Lisa: worked for eBay. Hard to give all power to users, keep some control. Yahoo.

Euan: “branding”, “customers”, event terms like “web2.0” etc., vocabulary indicating hordes of people piling onto something that was previously small, maybe fragile. Real danger of killing it in the process. How do you influence (rather than “control”) these environments? *steph-note: let me add “engage with your brand” and “user-generated content” to that list, just mentioned in the moderator’s question.*

Lisa: Quality? depends what the objective is. Asking users to provide photos of sunsets which match the one in the film. Ad contest, winning one (Doritos) cost 12$69 or something. Doritos: is it going to be good? Five finalists (with which D. were all OK) were so keen on winning they actually did their own campaigns, sending the videos to their friends, etc.

Mark: social media providing an alternate way of judging which photos are best for illustrating a subject.

Struan: as soon as you encourage the community to produce stuff, you need to be prepared to what might come back your way. *steph-note: stuff will come back your way whether you ask for it or not; it’s already out there!*

Lisa: when there is product attacking a product which has positive to it, there are often many positive comments which come to its defence.

Euan: flamewars etc. Law struggling to keep up with what’s happening. Jonathan Schwartz who wants to blog financial information, but it’s illegal to do so for the moment.

Struan: there is nothing to stop the information getting out through an unofficial channel.

Moderator: July 2006, Reuters brought to task by some bloggers. What was the internal response to that? (We know the public one…)

Mark: very quickly issued a classic release for news organisations in which they thanked the blogger for the photograph. Hasn’t happened again. Been continuous dialogue with professional photographers and bloggers.

Moderator: need for vetting UGC? Editorial decisions that journalists take all the time but that the public may not be familiar with.

Struan: YouTube, MySpace, not in their interest to check the content (if they did, more liability!) as long as they react quickly in case of content. Guardian: comments not approved — Time: comments approved => higher risk, because involves judgement call. *steph-note: I think this is with UK law, not sure it would work like that in CH.*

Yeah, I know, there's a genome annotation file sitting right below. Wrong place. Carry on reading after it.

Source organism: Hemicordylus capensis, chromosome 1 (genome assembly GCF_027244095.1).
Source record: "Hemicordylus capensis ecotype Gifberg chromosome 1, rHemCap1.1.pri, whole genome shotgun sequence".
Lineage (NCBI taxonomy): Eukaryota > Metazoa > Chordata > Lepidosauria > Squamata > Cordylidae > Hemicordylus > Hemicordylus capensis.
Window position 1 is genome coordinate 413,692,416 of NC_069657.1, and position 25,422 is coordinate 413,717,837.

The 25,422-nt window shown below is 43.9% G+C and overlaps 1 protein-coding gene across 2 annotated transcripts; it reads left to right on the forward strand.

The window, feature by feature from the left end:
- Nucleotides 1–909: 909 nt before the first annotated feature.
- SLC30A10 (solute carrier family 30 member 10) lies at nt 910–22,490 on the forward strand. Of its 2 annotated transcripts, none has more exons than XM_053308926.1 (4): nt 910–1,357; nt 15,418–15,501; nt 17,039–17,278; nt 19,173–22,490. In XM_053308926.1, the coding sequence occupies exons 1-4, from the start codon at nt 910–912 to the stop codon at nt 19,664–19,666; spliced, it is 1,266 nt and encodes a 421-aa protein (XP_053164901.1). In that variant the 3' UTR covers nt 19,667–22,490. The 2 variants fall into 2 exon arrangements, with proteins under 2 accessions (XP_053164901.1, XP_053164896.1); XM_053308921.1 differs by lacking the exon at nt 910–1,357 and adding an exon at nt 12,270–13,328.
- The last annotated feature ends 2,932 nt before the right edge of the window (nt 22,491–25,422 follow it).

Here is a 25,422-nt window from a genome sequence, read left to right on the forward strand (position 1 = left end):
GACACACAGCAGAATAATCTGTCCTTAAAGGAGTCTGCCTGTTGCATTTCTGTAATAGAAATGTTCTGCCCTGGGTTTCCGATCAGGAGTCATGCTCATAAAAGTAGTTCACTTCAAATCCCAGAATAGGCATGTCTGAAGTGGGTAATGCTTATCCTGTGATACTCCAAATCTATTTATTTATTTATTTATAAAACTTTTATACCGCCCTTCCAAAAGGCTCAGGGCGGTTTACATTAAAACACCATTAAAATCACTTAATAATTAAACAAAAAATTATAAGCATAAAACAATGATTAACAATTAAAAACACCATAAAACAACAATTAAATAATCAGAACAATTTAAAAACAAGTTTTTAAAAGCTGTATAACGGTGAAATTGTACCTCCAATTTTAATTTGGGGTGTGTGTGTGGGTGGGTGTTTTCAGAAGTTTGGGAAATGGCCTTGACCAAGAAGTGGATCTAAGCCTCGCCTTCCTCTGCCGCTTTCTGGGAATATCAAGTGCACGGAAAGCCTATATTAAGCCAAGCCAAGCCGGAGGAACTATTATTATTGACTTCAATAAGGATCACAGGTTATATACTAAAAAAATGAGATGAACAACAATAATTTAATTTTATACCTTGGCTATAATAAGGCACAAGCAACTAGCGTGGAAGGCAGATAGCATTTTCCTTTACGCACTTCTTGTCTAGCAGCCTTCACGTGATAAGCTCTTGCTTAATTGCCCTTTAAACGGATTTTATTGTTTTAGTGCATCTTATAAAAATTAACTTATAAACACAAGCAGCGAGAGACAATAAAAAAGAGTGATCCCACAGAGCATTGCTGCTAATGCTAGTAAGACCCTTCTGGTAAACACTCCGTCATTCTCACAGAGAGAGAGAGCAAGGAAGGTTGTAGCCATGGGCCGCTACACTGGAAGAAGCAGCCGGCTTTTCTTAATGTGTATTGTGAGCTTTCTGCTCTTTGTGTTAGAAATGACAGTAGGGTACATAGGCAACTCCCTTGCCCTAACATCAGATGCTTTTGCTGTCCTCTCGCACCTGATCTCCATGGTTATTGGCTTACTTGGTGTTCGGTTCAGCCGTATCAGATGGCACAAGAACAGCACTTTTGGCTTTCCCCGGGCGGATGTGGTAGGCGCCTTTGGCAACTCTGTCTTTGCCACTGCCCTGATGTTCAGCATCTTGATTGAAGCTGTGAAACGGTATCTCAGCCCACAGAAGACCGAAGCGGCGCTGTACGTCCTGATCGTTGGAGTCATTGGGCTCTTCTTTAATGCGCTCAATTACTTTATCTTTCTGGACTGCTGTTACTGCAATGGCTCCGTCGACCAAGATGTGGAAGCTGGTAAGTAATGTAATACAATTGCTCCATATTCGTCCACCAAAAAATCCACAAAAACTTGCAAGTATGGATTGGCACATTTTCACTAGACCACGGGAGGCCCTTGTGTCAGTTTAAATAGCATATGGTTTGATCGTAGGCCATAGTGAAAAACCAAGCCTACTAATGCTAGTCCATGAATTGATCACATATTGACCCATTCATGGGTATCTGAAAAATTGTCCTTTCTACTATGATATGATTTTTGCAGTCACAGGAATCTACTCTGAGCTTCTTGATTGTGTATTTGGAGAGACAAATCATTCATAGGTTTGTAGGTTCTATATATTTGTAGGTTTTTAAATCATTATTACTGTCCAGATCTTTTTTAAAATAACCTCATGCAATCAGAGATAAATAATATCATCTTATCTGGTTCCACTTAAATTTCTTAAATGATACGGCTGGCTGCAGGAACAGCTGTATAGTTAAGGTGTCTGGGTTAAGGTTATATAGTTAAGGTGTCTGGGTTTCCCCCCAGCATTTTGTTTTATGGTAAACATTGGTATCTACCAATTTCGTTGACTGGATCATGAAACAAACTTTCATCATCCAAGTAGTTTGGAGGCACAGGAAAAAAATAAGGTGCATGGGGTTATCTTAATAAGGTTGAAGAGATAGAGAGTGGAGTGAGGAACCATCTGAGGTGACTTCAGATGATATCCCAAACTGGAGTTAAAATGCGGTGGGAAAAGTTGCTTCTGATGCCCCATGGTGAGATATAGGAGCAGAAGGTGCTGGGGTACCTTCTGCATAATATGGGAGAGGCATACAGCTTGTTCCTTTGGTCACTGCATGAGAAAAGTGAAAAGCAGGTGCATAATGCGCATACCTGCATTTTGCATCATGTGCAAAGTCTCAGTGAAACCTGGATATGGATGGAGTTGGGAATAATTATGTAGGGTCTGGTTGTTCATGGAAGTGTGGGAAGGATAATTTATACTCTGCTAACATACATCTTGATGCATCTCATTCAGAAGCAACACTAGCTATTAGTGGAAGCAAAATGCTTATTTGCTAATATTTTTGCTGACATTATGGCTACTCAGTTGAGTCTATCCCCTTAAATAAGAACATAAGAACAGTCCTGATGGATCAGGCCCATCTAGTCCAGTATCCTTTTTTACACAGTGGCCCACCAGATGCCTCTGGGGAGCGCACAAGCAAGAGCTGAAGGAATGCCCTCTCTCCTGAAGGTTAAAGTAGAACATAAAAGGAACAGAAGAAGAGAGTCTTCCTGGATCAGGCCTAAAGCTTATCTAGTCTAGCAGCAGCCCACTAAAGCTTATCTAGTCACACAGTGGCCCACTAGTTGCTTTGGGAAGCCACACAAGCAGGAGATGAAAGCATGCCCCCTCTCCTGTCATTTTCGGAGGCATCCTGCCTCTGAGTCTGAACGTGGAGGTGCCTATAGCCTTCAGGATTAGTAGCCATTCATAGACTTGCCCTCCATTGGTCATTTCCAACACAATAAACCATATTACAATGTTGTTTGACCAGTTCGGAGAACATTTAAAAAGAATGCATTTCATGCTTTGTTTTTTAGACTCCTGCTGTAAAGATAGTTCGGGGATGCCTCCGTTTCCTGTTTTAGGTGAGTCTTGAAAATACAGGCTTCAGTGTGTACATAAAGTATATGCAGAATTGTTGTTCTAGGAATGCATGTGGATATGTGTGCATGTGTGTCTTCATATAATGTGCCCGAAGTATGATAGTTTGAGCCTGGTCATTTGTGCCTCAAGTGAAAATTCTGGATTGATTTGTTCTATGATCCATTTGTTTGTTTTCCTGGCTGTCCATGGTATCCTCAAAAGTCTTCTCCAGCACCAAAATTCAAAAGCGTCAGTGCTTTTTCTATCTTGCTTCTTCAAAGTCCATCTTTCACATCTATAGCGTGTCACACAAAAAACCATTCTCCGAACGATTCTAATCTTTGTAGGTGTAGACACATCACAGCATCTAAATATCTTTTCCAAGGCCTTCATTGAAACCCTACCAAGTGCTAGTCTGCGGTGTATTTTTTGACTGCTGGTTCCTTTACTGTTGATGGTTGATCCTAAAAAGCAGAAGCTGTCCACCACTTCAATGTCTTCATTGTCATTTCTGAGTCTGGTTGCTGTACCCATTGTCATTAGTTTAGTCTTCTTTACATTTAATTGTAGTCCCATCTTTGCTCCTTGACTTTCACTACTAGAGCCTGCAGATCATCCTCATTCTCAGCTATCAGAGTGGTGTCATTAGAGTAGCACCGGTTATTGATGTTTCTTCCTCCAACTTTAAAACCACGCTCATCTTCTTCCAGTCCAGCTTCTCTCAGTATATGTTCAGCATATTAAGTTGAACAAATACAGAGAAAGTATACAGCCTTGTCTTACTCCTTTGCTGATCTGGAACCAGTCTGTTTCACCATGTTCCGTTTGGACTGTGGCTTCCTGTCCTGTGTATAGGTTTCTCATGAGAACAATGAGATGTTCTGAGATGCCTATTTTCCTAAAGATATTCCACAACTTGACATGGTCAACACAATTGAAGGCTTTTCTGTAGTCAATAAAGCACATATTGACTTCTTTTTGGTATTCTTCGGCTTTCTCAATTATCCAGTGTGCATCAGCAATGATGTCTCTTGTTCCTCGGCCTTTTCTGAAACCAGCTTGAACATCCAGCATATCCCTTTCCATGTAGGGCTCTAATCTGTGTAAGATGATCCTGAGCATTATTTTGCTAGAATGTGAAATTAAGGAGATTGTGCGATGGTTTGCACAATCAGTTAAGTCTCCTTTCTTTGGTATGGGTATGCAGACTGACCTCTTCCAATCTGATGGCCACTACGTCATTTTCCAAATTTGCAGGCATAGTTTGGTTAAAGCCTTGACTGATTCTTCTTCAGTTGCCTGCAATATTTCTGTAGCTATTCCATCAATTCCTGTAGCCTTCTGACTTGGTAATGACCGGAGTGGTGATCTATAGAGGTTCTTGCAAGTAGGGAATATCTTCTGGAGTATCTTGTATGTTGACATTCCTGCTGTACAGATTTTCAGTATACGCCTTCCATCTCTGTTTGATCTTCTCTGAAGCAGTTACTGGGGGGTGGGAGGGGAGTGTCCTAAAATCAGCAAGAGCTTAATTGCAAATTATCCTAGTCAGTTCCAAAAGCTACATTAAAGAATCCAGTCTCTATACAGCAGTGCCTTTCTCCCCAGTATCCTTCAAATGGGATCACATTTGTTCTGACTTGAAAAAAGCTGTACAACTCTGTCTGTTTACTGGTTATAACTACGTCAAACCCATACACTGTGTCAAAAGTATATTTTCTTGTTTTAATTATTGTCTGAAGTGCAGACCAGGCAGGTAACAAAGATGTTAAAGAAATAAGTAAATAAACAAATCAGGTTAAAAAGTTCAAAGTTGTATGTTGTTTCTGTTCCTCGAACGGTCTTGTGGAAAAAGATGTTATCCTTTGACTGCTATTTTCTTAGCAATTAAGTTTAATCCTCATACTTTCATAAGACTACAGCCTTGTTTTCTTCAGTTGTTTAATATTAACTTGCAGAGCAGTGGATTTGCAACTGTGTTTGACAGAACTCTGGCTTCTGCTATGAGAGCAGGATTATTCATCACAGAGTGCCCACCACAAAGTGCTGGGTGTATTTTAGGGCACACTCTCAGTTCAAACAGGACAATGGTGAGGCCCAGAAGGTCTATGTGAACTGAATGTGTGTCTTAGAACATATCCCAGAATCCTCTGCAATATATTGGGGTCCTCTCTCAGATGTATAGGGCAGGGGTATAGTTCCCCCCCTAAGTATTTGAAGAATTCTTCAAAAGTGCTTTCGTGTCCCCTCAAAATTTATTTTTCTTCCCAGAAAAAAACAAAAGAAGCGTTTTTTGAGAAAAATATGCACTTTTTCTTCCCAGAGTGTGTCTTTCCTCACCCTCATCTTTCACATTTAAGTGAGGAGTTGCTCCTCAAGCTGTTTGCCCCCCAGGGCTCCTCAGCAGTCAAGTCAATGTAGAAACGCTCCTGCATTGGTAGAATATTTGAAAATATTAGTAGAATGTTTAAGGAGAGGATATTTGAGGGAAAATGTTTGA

Euan: if you try to sanitise the conversation it will move somewhere else.

Lisa: guidelines. Help community moderate itself.

Question to Euan: what are the rules to “keep it pure”, when consulting? (re: fears of “commercialisation”)

Euan: authenticity. It’s not anti-advertising, or anti-commercialism. *steph-note: not sure I got that Q&A right.*

Struan: biggest problem for companies getting into blogging is finding something interesting to write about, and somebody who is capable of writing it. *steph-note: I agree, but it’s often because they don’t think of looking in the right places.*

Question: legal implications if you have bloggers and you let them do it, and they say things that are not necessarily the view of the company?

Struan: company won’t be really able to distance itself from the bloggers. Need to trust the people who are blogging. Posts don’t need to go through the legal department, but some guidelines are in order. When can they blog, how much? Do they understand the basics of trademark and copyright law (to avoid silly lawsuits), do they understand what is and is not confidential? Manageable risks, not something to panic about. Plain English is OK. Encourage bloggers to get a second opinion if they have doubts about what they’re posting. Fair use.

Euan: BBC blog policy (wiki page, developed by existing BBC bloggers). Much more conversation than if just the legal dept. had taken care of it.

Struan: blogger who wrote some potentially offensive political stuff on his blog, somebody googled him, found he worked for Orange, he was suspended (later reinstated). Petite Anglaise story (well recounted). The employer should have had guidelines to protect itself (not nice for bloggers, but better for the company).

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Blogging 4 Business: part 2 [en]

**Next panel: Heather Hopkins, Kris Hoet, Scott Thomson, Simon McDermott, moderated by Mike Butcher**

*steph-note: again, partial notes, sorry*

Blogging 4 Business

Simon McDermott: [Attentio]( monitoring all this social media stuff. Analyse the buzz. Identify what influencers are saying about your product. What are the popular bloggers saying? Reputation monitoring. What issues are being raised?

How to interact with this media?

– monitor and analyse brands
– identify influencers
– communicate with key influentials